The Supreme Court and the War on Terror:
Looking over the recent terrorism cases working their through the system, I think it's a pretty good bet that the U.S. Supreme Court will agree to review today's decision in Padilla v. Hanft but that it will deny certiorari in Hamdan v. Rumsfeld.
Regarding Padilla. The question, to my mind, is largely simple. Is Padilla a citizen? Unless he has renounced that citizenship, he may not be deprived of it. Perez v. Brownell, 356 U.S. 44 (Warren, C.J., dissenting). If he is, he should be prosecuted for treason per U.S. Const., Art. III §3 and 18 USC §2381. As Justice Scalia explained, dissenting n Hamdi:
Where the Government accuses a citizen of waging war against it, our constitutional tradition has been to prosecute him in federal court for treason or some other crime. Where the exigencies of war prevent that, the Constitution's Suspension Clause, Art. I, §9, cl. 2, allows Congress to relax the usual protections temporarily. Absent suspension, however, the Executive's assertion of military exigency has not been thought sufficient to permit detention without charge. No one contends that the congressional Authorization for Use of Military Force, on which the Government relies to justify its actions here, is an implementation of the Suspension Clause.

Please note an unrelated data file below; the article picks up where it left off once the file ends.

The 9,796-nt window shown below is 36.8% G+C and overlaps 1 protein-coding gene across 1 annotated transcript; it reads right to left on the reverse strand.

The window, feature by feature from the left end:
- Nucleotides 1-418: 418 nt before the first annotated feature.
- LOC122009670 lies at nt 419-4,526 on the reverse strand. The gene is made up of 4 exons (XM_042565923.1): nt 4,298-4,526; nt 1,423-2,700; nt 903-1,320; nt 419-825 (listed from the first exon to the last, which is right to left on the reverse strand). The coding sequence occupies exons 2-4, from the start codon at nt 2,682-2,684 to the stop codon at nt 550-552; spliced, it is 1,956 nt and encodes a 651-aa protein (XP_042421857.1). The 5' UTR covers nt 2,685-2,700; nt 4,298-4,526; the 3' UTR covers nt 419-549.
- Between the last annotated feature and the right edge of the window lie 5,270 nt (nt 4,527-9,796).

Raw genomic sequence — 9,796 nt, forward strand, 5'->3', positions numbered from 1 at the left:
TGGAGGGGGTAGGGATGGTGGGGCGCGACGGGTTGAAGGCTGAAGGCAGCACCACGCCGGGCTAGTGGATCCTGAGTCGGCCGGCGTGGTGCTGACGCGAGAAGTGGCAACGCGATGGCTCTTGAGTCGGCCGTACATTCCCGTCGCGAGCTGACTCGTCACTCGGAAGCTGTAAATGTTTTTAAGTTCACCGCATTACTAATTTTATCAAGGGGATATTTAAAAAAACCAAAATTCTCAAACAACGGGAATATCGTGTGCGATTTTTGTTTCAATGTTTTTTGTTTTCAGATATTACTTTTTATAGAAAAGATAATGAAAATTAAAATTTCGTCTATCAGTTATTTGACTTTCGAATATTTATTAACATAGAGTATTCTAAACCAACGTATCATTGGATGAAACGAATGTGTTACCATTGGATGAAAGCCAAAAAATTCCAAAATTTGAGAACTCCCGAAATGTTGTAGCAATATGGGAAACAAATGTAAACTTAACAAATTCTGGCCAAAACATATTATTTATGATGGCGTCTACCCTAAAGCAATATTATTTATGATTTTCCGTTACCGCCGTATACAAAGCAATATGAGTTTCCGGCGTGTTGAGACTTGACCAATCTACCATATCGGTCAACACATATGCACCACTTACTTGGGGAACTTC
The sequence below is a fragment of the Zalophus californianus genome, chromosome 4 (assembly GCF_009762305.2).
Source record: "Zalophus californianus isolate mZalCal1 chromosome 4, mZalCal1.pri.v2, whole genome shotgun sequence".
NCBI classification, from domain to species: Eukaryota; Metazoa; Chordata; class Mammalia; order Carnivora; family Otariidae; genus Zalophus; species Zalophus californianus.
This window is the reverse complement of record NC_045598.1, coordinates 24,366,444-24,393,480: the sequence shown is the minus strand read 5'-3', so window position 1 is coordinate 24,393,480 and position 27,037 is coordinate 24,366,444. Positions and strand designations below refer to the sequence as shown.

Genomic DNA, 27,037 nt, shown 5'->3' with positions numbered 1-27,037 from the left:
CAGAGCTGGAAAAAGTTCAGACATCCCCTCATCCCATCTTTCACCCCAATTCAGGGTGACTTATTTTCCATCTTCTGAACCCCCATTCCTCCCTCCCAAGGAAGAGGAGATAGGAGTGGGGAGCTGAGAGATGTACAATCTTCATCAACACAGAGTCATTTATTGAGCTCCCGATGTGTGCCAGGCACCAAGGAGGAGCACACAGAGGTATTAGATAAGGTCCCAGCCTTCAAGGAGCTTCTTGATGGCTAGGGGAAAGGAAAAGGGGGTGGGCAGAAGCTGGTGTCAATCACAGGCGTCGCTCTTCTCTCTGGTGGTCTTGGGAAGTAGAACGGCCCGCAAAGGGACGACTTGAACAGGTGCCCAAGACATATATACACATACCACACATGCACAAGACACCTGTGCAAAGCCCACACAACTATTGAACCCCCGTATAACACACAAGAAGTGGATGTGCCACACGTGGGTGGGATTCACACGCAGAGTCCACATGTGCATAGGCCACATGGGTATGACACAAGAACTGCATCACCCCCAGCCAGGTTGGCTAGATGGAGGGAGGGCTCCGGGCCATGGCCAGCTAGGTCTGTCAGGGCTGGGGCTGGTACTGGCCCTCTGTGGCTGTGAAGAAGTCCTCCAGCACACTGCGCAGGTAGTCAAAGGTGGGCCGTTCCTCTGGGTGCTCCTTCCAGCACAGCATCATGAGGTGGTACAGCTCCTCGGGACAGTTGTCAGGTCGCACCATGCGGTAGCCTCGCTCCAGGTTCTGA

The Court's opinion today does not question that Padilla is a citizen:
The exceedingly important question before us is whether the President of the United States possesses the authority to detain militarily a citizen of this country who is closely associated with al Qaeda, an entity with which the United States is at war;
It not being contested that Padilla is a citizen, on what grounds is he unentitled to file a habeas petition? On what grounds is he denied the rights guaranteed to a U.S. citizen? On what basis can an act of Congress supercede the requirements and strictures of the Constitution? The court does not say.

I would affirm the ruling of the district court in this case, and by the same logic, I would overrule Hamdi. I respectfully dissent.
9.9.2005 6:37pm
Paul Gowder (mail):
Why do you think the Court will not grant cert in Hamdan?
9.9.2005 7:15pm
cfw (mail):
Hamdan looks like tough sledding from a cert perspective because the military has not had a chance to conduct a "trial". With new rules, in particular, it is not so clear as it might be that Hamdan et al will be denied some semblasnce of due process.
9.9.2005 10:31pm